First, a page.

MATTHIAS PINTSCHER is the Music Director of the Ensemble Intercontemporain. Beginning in 2016/17 he also took up post as Principal Conductor of the Lucerne Festival Academy Orchestra. He continues his partnerships with the BBC Scottish Symphony Orchestra as its Artist-in-Association, and with the Danish National Symphony Orchestra as artist-in-residence. Pintscher is also named as the first composer-in-residence and artist-in-focus at Hamburg's new Elbphilharmonie concert hall which opened in autumn 2016, and will be featured in a series of portrait concerts in its inaugural season. Equally accomplished as conductor and composer, Pintscher sees his two main spheres of activity as entirely complementary; he has created significant works for the world’s leading orchestras, and his intrinsic understanding of the score from the composer’s perspective informs his ability to communicate on the podium.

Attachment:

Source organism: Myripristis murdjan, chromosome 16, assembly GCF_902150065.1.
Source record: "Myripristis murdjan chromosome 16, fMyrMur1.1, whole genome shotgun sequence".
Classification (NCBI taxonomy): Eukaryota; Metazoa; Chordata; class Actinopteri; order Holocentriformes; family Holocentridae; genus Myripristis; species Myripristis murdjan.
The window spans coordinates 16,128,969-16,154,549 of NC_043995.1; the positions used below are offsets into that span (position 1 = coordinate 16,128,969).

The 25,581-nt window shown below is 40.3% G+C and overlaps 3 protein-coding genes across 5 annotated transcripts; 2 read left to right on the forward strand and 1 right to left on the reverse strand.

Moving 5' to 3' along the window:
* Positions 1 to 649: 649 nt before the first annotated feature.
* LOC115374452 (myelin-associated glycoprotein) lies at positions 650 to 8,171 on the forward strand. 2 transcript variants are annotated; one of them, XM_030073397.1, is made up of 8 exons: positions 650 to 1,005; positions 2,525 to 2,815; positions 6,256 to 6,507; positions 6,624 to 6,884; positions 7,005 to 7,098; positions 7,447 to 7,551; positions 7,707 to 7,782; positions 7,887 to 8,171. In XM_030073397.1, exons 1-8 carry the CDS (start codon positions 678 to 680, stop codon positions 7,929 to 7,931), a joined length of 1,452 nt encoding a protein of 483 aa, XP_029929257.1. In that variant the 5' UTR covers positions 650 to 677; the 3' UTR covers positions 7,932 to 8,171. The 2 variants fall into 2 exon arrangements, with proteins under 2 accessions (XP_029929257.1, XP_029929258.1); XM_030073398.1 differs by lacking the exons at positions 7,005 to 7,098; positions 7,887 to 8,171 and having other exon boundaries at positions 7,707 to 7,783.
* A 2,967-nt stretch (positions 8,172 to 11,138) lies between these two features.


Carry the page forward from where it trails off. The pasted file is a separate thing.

In the 2016/17 season, Pintscher guest conducts with the Cleveland Orchestra, National Arts Centre Orchestra (Ottawa), Cincinnati Symphony, Dallas Symphony, Indianapolis Symphony, San Diego Symphony, Bayerische Rundfunk, and Radio Symphonie Orchestre Wien, among other orchestras. With the Ensemble Intercontemporain, he celebrates the 40th anniversary of its founding and takes the orchestra on tour to Asia. This season also sees the premiere of Pintscher's new cello concerto to be performed by Alisa Weilerstein and the Boston Symphony Orchestra, as well as a new work commissioned by the NDR Sinfonieorchester in Hamburg. In summer 2016, he led concerts at the London Proms and the Edinburgh International Festival with the BBC Scottish Symphony Orchestra. Matthias Pintscher recently made conducting debuts with the Berlin Philharmonic, Los Angeles Philharmonic, National Symphony Orchestra (Washington, D.C.), and Toronto Symphony Orchestra.